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BMES members featured in PBS special about cutting-edge science

Several Biomedical Engineering Society members were featured in a special about scientific breakthroughs that appeared recently on PBS.

Dr. Paula Hammond of the Massachusetts Institute of Technology, and Dr. Eric Nauman and Evan Breedlove of Purdue University appeared in "Making Stuff Safer," where writer David Pogue explored the cutting-edge research of scientists and engineers who want to keep us out of harm’s way.

Hammond is working on a next-generation vaccine that could save millions from deadly disease. Nauman and Breedlove are working on better sports gear that will reduce the risk of everyday activities.

Other technology examined in the special includes innovations like smarter cars, new firefighting materials and safer buildings. Others are at work on technologies to thwart terrorist attacks.

CLICK HERE to view the special.

In a paper appearing in the Jan. 27 online issue of Nature Materials, MIT researchers, including Hammond, describe a new type of vaccine-delivery film that holds promise for improving the effectiveness of DNA vaccines, according to an MIT announcement. If such vaccines could be successfully delivered to humans, they could overcome not only the safety risks of using viruses to vaccinate against diseases such as HIV, but they would also be more stable, making it possible to ship and store them at room temperature.

This type of vaccine delivery would also eliminate the need to inject vaccines by syringe, according to the release. You just apply a patch for a few minutes, take it off and it leaves behind thin polymer films embedded in the skin.

Hammond’s team’s approach to delivering DNA to the skin involves creating a patch made of many layers of polymers embedded with the DNA vaccine. These polymer films are implanted under the skin using microneedles that penetrate about half a millimeter into the skin — deep enough to deliver the DNA to immune cells in the epidermis, but not deep enough to cause pain in the nerve endings of the dermis.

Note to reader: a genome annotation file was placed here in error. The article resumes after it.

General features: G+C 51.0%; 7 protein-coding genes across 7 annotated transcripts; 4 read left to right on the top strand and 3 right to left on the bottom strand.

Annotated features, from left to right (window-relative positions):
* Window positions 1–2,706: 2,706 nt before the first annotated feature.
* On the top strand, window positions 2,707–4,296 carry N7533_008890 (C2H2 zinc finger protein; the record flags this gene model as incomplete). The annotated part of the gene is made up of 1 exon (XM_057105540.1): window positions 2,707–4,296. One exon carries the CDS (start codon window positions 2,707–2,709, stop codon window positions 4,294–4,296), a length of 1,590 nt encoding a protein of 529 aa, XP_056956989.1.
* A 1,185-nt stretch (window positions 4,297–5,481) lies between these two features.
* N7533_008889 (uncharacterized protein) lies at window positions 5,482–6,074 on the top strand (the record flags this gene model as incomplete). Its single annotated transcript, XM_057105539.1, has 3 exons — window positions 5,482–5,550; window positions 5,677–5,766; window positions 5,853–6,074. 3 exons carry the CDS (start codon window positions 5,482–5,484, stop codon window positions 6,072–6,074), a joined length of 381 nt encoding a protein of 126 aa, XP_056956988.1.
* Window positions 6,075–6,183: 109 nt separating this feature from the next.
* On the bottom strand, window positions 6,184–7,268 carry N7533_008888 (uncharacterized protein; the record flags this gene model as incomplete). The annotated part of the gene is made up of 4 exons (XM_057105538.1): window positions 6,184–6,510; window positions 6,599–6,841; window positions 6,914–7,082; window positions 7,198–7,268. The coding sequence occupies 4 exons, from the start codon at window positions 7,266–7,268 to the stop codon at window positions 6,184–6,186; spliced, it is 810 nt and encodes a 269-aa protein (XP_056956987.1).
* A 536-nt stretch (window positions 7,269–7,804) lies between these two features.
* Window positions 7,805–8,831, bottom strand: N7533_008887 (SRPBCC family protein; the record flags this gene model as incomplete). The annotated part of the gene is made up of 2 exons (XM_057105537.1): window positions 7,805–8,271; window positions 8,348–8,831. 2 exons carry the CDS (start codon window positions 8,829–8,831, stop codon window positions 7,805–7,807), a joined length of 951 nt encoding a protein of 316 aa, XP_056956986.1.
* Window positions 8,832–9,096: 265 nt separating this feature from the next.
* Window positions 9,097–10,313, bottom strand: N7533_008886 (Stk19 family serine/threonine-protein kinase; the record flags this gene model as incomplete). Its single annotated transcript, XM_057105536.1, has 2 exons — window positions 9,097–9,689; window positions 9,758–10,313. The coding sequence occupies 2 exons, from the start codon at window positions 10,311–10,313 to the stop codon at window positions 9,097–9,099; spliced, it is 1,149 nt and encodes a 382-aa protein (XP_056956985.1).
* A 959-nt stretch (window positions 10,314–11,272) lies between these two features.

Once under the skin, the films degrade as they come in contact with water, releasing the vaccine over days or weeks. As the film breaks apart, the DNA strands become tangled up with pieces of the polymer, which protect the DNA and help it get inside cells.

The researchers can control how much DNA gets delivered by tuning the number of polymer layers. They can also control the rate of delivery by altering how hydrophobic (water-fearing) the film is. DNA injected on its own is usually broken down very quickly, before the immune system can generate a memory response. When the DNA is released over time, the immune system has more time to interact with it, boosting the vaccine’s effectiveness.

The polymer film also includes an adjuvant — a molecule that helps to boost the immune response. In this case, the adjuvant consists of strands of RNA that resemble viral RNA, which provokes inflammation and recruits immune cells to the area.

The ability to provoke inflammation is one of the key advantages of the new delivery system, says Michele Kutzler, an assistant professor at Drexel University College of Medicine. Other benefits include targeting the wealth of immune cells in the skin, the use of a biodegradable delivery material, and the possibility of pain-free vaccine delivery, she says.

Eric Nauman, Purdue University Neurotrauma Group biomechanical engineering professor, has patented a new helmet liner that reduces G-force to a player's brain by 50 percent, according to a university announcement. Nauman says reducing energy to the brain would be a huge leap forward for helmets that have remained largely unchanged for more than 30 years.

Nauman worked on the new liner with fellow inventors at Purdue's Human Injury Research and Regenerative Technologies after he spent years documenting what football impacts were doing to the brains of high school players. Tom Talavage, a co-researcher and Purdue biomedical engineering professor, says preventing concussions is laudable, but it is a red herring because it is subconcussive blows that create long-term damage.

The Purdue Neurotrauma Group's football brain injury research has been featured in Sports Illustrated, HBO Real Sports, NBC Nightly News, PBS Frontline, CNN American Morning, Discovery Channel Daily Planet and other media. The researchers, including health and kinesiology professor and athletic trainer Larry Leverenz, travel the nation teaching coaches and trainers how to prevent, recognize and remedy football brain injuries.